The government is planning to carry out massive inspection of over 35,000 licensed small-scale mines amid serious shortage of professional mining engineers and inspector.
Acting Commissioner of Minerals, Engineer Ally Samaje, told this newspaper recently in Geita that his ministry had around 60 mining engineers countrywide who cannot manage to undertake the task even if they were overstretched.
Engineer Samaje said the collapse of small mines like the Nyarugusu accident could be curbed in large extent if a substantial number of mining would be employed to bridge the current gap.
He said the inspection of mining sites across the country was crucial due to the fact that many of the licensed mines were operating under dubious circumstances apart from applying a very poor technology.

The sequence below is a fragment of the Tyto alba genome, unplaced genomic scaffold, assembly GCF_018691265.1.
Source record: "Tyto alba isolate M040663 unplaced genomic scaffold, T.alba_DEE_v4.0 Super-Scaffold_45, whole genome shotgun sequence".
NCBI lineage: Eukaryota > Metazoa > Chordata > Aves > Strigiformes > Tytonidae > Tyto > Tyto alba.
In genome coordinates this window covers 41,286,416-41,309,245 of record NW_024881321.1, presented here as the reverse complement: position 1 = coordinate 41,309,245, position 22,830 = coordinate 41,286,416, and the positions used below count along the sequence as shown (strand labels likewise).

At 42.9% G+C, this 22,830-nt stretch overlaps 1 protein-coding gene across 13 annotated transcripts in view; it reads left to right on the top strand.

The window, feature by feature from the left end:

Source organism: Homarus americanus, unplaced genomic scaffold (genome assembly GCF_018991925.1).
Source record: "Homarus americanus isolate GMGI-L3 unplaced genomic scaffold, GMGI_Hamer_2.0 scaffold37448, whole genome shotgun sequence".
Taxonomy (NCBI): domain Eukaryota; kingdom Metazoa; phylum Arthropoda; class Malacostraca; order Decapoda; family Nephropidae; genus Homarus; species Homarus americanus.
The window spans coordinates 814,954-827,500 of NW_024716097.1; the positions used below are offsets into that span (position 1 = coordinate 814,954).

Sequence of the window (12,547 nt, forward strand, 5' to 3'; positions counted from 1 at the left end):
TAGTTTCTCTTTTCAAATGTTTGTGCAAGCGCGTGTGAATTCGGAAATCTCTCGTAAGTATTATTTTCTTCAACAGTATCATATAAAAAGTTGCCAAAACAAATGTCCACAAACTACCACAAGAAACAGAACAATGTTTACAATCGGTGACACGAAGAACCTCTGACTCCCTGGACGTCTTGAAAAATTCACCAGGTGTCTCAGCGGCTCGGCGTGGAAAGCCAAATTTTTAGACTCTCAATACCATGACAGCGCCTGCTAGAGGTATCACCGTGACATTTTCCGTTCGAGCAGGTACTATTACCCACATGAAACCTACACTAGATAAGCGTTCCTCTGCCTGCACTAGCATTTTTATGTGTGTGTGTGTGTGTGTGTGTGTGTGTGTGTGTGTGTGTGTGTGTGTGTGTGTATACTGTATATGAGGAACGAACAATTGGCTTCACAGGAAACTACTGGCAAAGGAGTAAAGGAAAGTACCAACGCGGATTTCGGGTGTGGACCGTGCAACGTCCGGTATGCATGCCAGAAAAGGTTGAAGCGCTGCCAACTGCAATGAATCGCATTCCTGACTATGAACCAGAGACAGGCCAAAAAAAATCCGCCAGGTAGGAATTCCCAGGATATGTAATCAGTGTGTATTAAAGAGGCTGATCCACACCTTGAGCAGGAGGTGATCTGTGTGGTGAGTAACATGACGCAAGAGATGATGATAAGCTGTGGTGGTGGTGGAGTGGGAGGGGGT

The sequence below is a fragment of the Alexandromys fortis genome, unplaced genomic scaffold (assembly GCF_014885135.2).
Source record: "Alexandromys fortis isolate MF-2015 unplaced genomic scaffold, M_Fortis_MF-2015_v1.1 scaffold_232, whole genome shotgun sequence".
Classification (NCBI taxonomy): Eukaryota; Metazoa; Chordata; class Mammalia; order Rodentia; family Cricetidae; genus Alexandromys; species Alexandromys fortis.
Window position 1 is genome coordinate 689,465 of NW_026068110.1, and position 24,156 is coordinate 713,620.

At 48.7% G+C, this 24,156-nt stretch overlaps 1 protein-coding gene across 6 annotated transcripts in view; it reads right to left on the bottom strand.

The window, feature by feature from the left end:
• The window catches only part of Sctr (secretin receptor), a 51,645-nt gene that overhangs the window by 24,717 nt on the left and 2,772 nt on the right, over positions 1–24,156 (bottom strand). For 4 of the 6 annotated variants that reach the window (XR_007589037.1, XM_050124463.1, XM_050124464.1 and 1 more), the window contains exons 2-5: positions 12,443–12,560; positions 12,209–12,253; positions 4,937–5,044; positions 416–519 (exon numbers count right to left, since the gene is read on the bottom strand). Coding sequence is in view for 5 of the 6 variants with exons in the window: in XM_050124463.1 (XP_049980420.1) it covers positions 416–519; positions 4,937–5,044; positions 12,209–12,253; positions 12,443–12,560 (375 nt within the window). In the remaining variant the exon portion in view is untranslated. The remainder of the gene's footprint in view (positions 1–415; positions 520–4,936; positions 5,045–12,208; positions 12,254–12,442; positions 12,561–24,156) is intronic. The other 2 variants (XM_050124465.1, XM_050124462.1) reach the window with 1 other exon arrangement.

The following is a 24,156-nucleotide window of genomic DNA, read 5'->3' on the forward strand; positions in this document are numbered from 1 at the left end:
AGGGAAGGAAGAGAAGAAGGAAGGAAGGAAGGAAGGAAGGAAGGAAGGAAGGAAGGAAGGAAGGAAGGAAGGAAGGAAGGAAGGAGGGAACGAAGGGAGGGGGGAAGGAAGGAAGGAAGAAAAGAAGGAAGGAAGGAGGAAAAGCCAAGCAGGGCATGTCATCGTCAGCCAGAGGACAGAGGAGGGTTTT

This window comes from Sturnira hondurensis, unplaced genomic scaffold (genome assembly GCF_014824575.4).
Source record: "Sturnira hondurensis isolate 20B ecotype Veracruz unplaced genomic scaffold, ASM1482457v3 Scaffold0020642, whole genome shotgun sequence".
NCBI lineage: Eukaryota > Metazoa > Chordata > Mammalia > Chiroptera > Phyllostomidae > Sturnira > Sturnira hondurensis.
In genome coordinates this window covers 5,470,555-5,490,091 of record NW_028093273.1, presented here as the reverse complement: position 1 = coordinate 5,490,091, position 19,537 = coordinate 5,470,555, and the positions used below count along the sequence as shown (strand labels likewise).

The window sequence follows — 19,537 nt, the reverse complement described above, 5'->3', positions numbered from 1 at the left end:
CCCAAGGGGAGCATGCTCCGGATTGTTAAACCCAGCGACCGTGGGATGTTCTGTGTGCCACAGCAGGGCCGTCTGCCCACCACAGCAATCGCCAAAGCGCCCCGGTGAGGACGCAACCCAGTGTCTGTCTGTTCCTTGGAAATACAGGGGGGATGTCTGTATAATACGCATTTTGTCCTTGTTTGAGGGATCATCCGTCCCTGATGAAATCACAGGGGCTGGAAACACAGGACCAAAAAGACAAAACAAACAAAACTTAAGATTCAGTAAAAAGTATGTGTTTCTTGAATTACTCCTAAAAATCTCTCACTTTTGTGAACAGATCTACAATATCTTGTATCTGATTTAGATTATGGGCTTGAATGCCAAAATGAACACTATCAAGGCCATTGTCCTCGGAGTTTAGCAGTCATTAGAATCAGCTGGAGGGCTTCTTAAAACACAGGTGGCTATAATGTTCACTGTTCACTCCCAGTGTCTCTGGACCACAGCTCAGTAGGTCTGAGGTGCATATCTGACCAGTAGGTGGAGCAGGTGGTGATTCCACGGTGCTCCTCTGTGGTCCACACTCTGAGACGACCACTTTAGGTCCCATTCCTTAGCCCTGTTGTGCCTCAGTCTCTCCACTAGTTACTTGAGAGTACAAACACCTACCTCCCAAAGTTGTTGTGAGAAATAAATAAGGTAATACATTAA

“The Nyarugusu incident has once again reminded us of the crucial need to carry out regular and intensive inspections on almost 35,000 small miners countrywide, over 1,000 of whom are in Geita Region,” he said.
Mr Samaje was still unsure when the huge gap of mining inspectors will be reduced as request of their employment were turned down in the past due to shortage of resources.
Apart from the licensed mine sites, Engineer Samaje said the Ministry of Energy and Minerals was also working out strategies to identify unlicensed mining sites already attracting thousands of intruders for illegal mining activities.
Available estimates show that the country has over two million people conducting mining activities countrywide save for the unlicensed ones which call for deliberate efforts to save them from different hazards, he said.
He disclosed another ambitious plan where the government in collaboration with the World Bank will procure seven processing plants that will be installed in seven centres for professional processing of gold and other minerals.
Source: Daily News, reported from Geita, Tanzania